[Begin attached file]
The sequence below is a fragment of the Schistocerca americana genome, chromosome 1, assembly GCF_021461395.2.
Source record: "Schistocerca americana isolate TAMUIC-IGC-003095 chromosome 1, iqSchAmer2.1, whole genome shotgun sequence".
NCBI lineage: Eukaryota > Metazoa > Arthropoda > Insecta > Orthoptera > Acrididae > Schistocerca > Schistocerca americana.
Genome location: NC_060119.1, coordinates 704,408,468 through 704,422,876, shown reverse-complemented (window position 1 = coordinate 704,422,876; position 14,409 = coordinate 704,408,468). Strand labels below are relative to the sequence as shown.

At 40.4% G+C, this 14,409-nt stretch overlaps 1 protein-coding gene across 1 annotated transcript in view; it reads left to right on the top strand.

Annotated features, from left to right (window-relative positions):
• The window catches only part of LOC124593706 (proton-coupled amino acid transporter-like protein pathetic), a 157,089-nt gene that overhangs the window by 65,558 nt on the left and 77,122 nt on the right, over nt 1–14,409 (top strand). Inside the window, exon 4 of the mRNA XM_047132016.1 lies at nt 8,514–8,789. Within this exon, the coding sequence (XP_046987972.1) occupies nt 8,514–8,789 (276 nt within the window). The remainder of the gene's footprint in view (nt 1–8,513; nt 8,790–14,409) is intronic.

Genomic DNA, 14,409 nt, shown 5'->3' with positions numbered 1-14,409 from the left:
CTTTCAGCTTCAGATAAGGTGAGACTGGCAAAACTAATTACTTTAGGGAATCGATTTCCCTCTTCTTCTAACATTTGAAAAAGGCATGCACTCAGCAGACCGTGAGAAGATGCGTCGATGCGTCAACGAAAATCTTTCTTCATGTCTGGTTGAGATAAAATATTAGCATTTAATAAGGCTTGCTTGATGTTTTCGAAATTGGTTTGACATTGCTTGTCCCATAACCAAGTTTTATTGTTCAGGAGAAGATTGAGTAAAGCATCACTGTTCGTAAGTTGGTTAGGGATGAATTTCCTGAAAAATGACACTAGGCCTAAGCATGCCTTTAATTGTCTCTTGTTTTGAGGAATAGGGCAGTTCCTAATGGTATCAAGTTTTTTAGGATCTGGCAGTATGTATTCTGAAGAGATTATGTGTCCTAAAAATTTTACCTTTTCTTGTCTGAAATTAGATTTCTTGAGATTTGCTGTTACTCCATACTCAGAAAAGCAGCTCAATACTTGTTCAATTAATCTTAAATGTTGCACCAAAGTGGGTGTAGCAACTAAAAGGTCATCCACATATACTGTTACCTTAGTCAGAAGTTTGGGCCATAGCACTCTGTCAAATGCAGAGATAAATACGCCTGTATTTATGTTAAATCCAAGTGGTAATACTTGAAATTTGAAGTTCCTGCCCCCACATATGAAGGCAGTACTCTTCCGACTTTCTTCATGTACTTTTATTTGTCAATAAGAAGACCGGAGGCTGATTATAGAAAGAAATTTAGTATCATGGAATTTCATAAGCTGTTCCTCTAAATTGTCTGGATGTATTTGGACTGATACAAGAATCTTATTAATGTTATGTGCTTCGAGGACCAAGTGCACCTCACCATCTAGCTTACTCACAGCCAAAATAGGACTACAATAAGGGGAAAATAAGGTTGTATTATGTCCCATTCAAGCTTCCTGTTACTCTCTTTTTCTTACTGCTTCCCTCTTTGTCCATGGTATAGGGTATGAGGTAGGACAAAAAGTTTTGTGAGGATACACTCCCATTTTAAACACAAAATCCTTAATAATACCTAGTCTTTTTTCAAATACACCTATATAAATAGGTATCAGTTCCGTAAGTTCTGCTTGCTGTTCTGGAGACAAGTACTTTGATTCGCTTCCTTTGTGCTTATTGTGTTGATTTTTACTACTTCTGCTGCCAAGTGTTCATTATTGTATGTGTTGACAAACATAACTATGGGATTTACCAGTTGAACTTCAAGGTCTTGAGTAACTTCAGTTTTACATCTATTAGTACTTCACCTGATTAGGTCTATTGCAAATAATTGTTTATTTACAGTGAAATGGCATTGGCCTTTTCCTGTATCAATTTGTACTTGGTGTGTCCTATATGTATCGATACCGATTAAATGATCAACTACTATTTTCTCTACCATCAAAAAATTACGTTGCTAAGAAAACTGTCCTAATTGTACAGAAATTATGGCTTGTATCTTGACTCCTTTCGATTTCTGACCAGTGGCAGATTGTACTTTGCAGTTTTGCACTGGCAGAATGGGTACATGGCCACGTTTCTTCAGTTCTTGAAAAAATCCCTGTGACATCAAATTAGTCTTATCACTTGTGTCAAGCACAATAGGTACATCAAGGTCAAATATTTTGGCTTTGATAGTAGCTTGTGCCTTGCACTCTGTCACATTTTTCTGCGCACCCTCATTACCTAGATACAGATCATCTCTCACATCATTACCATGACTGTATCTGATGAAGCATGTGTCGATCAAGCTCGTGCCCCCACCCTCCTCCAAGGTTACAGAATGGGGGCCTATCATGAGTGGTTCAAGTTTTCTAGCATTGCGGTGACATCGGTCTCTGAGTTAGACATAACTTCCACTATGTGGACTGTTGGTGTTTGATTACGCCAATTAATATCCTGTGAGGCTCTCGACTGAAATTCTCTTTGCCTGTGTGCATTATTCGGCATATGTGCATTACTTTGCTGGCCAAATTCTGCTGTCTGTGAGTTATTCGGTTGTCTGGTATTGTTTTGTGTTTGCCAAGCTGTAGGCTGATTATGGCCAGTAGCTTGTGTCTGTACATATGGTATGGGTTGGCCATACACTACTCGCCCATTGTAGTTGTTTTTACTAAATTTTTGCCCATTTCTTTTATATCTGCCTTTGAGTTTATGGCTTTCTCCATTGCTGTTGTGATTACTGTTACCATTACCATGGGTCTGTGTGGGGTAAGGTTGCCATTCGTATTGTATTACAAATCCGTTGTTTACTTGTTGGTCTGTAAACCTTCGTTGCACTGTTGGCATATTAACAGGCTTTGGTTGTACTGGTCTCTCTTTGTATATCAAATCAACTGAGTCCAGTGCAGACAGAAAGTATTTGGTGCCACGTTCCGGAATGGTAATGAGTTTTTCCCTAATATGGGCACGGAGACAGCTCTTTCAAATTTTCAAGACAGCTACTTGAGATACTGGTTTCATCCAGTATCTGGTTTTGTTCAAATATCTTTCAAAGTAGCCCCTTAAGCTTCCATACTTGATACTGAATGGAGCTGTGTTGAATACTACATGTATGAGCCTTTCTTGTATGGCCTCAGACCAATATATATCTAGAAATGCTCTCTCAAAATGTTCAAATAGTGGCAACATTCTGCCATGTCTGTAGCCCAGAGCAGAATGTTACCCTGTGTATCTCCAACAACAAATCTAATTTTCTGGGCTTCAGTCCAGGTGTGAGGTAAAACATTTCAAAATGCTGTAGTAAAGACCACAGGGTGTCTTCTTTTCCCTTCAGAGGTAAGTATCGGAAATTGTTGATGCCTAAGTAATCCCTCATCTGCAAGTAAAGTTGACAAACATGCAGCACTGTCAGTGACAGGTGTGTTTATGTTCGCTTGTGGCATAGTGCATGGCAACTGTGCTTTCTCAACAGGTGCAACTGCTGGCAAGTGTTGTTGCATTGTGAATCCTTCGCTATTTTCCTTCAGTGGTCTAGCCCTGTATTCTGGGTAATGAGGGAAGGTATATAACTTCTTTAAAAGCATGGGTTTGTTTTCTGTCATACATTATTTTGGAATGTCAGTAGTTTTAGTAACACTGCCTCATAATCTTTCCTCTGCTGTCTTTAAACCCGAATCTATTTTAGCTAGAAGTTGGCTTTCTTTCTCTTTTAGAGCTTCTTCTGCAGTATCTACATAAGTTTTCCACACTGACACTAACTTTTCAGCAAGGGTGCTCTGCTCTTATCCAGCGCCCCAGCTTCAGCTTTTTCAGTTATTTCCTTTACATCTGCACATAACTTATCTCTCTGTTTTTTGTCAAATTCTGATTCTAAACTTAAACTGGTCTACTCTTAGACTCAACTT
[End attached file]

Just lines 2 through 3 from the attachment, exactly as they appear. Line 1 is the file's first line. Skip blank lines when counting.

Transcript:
Source record: "Schistocerca americana isolate TAMUIC-IGC-003095 chromosome 1, iqSchAmer2.1, whole genome shotgun sequence".
NCBI lineage: Eukaryota > Metazoa > Arthropoda > Insecta > Orthoptera > Acrididae > Schistocerca > Schistocerca americana.